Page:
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Costly Genes

October 3, 2017

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Case scenario

A 28-year-old woman presented to a primary care physician for a new patient visit. The physician conducted a fairly thorough history; however, he obtained the patient’s family history from a patient intake form, which only included questions about hypertension, heart disease and diabetes in family members. The physician neglected to ask the patient about any family history of cancer and failed to revisit her family history at any point during her subsequent follow-up visits.   

Five years later, the patient discovered a lump in her breast and was diagnosed with stage 3 breast cancer. A decision was made to perform BRCA gene testing and the patient was found to be positive for the BRCA1 gene. Her primary care physician then discovered that the patient’s mother, maternal grandmother and maternal aunt all had breast cancer and that her maternal grandmother also had ovarian cancer.

Discussion

This patient’s family history of breast and ovarian cancer should have raised concern for the presence of the BRCA gene. However, the opportunity to test this patient for the BRCA gene at an earlier point was missed because the physician did not obtain a thorough family history.

The risk for BRCA gene related cancer should be suspected in persons with a personal history or family history of the following:

  • Breast cancer diagnosed at ≤ 50 years
  • Two or more relatives with breast cancer, with one < age 50
  • Three or more relatives with breast cancer at any age
  • Breast cancer diagnosed at any age in an individual of Ashkenazi Jewish ancestry
  • Multiple primary breast cancers (in one or both breasts)
  • A previously identified BRCA1 or BRCA2 pathogenic variant in the family
  • Ovarian cancer
  • Male breast cancer
  • Triple-negative (estrogen receptor-negative, progesterone receptor-negative, and human epidermal growth factor receptor 2-negative) breast cancer, particularly when diagnosed < 60 years
  • The combination of pancreatic cancer and/or prostate cancer (Gleason score ≥7) with breast cancer, and/or ovarian cancer

This patient’s increased risk for breast cancer would have been recognized much earlier if BRCA gene testing had been performed when she initially presented to establish care. This in turn could have led to her undergoing a procedure to prevent breast cancer or could have resulted in early initiation of breast cancer screening to ensure that her cancer was diagnosed at an early stage.

Medical malpractice claims related to genetic testing include:

  • Allegations of the physician failing to take a proper family history and therefore failing to recognize the need to perform a genetic test (e.g. not recognizing the need to test for BRCA genes) 
  • Selecting the incorrect type of genetic test
  • Failing to refer patients for genetic counseling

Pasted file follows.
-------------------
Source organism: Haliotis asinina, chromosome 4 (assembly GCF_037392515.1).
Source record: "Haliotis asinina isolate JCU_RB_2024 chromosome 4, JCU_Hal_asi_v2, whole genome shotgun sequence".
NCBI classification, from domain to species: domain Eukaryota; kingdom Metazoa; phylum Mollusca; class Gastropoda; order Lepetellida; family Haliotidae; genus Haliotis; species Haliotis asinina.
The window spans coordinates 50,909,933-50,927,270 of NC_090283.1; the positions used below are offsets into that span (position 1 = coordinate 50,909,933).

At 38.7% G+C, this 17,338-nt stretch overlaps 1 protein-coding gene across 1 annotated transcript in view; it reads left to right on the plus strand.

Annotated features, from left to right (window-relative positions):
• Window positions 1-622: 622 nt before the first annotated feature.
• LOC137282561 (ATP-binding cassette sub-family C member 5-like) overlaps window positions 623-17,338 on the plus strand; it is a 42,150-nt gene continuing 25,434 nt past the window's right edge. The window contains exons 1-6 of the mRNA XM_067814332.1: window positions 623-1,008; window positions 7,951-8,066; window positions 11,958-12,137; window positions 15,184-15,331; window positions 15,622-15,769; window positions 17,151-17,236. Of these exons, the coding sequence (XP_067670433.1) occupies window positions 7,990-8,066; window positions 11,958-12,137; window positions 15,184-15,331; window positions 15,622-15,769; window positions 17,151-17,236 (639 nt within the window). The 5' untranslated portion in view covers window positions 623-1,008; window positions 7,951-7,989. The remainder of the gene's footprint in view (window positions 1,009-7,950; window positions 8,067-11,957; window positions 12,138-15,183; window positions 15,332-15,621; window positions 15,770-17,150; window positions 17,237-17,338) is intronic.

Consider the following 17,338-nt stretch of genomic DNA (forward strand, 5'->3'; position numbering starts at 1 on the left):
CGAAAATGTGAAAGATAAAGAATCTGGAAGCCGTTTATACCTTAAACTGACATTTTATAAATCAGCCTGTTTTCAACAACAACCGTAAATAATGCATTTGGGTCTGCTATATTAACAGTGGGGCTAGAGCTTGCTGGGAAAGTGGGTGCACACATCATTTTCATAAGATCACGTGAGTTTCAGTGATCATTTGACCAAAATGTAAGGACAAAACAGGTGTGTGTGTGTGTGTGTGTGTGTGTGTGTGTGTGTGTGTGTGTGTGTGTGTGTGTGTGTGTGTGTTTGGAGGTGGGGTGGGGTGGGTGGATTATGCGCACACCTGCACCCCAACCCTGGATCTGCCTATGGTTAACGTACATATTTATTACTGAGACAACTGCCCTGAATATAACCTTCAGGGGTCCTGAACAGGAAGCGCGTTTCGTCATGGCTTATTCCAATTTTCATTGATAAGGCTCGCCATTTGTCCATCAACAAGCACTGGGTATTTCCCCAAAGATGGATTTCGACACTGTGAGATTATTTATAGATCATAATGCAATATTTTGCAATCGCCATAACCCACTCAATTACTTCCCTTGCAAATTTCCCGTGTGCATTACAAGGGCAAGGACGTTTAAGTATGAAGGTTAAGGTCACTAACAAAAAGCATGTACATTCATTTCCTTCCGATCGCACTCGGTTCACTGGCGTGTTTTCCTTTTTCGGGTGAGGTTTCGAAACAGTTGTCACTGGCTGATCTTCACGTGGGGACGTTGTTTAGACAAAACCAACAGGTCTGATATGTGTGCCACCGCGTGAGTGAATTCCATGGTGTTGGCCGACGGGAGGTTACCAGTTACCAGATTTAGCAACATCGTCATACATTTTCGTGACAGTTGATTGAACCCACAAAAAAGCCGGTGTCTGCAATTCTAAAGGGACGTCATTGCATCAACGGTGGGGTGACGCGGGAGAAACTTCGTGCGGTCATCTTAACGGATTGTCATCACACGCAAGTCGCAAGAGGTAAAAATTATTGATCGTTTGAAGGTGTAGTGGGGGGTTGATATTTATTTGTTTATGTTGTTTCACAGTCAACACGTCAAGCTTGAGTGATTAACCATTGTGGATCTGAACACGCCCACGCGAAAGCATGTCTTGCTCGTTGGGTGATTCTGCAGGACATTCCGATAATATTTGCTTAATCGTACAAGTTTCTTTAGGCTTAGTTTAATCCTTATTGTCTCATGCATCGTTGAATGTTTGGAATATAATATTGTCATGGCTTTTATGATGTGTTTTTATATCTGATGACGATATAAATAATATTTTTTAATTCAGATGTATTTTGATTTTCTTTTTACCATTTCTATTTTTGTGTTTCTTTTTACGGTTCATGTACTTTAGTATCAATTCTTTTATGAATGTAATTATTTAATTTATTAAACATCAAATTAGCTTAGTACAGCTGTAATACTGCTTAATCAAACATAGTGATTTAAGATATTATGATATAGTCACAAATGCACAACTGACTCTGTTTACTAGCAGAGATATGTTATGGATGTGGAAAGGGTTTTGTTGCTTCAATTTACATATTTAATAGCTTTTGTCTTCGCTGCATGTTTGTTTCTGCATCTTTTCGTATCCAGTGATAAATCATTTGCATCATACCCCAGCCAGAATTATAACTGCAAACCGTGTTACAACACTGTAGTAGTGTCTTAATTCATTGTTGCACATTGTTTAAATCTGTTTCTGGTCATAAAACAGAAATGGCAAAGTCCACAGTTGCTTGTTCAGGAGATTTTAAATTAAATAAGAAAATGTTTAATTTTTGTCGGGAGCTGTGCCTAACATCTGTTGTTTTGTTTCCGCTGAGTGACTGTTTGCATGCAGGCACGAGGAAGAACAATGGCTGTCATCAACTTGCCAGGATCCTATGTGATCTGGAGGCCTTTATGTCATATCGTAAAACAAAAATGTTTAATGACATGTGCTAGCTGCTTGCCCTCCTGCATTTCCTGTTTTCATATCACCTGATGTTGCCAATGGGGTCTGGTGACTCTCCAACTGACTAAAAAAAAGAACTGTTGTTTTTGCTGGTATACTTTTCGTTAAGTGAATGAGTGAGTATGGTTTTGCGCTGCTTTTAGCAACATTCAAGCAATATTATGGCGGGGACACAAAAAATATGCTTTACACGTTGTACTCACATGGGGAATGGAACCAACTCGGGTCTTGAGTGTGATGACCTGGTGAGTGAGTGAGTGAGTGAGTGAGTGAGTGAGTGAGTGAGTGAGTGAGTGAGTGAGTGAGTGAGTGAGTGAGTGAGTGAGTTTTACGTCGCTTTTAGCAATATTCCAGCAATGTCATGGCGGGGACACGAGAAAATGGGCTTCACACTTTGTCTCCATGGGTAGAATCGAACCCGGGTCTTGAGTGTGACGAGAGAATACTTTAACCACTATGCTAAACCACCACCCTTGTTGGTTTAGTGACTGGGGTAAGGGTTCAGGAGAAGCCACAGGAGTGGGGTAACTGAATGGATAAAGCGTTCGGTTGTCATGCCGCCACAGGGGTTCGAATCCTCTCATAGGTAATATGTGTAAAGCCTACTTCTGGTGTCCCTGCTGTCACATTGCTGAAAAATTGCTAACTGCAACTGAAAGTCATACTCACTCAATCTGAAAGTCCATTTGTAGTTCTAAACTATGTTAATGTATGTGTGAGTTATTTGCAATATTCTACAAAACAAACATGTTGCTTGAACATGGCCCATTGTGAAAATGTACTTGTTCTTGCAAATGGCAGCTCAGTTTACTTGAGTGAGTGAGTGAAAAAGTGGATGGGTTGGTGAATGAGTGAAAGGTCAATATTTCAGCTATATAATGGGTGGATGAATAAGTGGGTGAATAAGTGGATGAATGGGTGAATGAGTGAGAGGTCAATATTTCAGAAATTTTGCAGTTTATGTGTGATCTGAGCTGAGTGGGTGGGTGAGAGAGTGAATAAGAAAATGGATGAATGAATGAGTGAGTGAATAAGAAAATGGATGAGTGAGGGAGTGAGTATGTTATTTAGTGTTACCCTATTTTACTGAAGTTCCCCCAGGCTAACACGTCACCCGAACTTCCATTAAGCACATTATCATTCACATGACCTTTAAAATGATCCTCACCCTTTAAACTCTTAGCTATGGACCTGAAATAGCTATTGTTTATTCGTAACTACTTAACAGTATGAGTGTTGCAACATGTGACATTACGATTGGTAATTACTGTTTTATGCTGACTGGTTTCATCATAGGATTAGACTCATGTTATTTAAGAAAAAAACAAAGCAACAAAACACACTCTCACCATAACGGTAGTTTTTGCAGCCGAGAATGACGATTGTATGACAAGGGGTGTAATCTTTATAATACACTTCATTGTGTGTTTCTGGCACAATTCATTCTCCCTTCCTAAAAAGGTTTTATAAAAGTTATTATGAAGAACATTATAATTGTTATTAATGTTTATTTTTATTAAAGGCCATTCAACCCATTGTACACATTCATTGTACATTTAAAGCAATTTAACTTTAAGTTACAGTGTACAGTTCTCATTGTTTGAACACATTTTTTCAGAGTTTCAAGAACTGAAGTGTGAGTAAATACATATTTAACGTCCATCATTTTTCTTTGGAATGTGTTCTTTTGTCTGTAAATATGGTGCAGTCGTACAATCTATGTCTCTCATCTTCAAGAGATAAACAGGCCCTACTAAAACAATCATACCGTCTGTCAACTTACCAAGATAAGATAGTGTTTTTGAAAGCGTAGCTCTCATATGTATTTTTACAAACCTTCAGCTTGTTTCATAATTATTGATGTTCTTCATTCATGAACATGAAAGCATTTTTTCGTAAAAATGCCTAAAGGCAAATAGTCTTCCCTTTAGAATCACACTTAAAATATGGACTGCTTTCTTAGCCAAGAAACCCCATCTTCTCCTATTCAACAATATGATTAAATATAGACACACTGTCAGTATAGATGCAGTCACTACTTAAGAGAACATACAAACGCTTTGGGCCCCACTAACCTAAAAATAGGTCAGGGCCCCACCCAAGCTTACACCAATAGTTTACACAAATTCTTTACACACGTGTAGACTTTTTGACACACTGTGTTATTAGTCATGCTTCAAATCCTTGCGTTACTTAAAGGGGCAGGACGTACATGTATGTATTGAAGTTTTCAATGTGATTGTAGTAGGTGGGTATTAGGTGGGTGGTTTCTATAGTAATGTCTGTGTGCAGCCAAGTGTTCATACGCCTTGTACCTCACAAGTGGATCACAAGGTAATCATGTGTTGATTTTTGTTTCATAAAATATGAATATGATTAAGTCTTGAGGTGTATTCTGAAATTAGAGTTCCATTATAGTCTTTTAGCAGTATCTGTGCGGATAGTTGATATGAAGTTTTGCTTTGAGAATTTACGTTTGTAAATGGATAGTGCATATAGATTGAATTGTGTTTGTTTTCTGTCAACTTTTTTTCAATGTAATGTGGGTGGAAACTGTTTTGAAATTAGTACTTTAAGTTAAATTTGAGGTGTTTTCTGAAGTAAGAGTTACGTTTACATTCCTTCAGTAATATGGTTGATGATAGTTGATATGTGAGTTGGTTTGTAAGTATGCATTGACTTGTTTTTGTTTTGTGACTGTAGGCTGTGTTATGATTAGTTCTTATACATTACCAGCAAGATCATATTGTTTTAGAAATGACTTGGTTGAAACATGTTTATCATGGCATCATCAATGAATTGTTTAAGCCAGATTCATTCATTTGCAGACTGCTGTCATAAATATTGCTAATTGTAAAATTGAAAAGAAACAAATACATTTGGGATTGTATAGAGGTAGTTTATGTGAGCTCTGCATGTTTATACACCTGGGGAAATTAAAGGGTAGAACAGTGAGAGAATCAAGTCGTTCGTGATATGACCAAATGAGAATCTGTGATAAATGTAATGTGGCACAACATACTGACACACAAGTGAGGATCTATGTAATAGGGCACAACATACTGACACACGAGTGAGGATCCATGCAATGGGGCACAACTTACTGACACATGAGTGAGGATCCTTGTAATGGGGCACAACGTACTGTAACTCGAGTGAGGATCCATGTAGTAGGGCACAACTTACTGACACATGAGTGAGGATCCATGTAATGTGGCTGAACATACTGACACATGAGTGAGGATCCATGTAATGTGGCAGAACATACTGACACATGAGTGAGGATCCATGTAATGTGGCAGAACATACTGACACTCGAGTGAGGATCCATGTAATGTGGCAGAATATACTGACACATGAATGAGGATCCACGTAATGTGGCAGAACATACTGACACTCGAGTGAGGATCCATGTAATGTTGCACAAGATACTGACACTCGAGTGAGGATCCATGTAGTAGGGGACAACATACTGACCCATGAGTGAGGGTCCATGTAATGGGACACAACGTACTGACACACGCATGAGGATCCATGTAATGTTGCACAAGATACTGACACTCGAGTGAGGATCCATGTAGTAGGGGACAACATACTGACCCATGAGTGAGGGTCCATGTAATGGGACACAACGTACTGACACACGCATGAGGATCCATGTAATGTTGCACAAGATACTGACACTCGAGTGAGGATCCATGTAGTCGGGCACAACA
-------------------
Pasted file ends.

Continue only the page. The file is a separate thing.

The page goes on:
• Delays in providing patients with their test results, leading to failure to intervene in a timely fashion
  • Incorrect interpretation of test results
  • Failure to recommend the appropriate management strategy based on the level of risk indicated by the test result
  • Failing to disclose results to family members who are at risk for a hereditary disease

Personalized medicine poses a number of challenges. Although genetic testing may help to guide therapy in several instances, it isn’t always practical or economically feasible to obtain these tests on a routine basis. The need to establish guidelines for genetic testing continues to grow in importance as new genetic variations in response to therapy are uncovered and additional links are made between genes and their disease manifestations. Discovery of genetic variations in response to warfarin resulted in the FDA revising the prescribing information for warfarin. The FDA specifically noted that genetic testing before initiation of warfarin therapy is warranted given the genetic variation in a patient’s response to the drug. Position statements on genetic testing from credible organizations, such as the advice given by the FDA regarding warfarin therapy, increases the likelihood that physicians could face malpractice suits if they operate outside of published recommendations.

Strategies to avoid medical malpractice claims related to genetic testing:

  • Know the current guidelines related to screening for genetic diseases, particularly for conditions where timely intervention is crucial
  • Refer patients for genetic counseling (prior to and after testing) to ensure that they understand the implications that test results may have and assure that they receive an accurate interpretation of test results
  • Be aware of any state laws regarding your obligation to inform relatives and the bearing this has on HIPAA
  • Discuss implications for family members with patients before performing genetic tests
  • Avoid performing tests for genes where the clinical significance is still unclear/uncertain 

Disclaimer

The information provided in this resource does not constitute legal, medical or any other professional advice, nor does it establish a standard of care. This resource has been created as an aid to you in your practice. The ultimate decision on how to use the information provided rests solely with you, the PolicyOwner.

Footnotes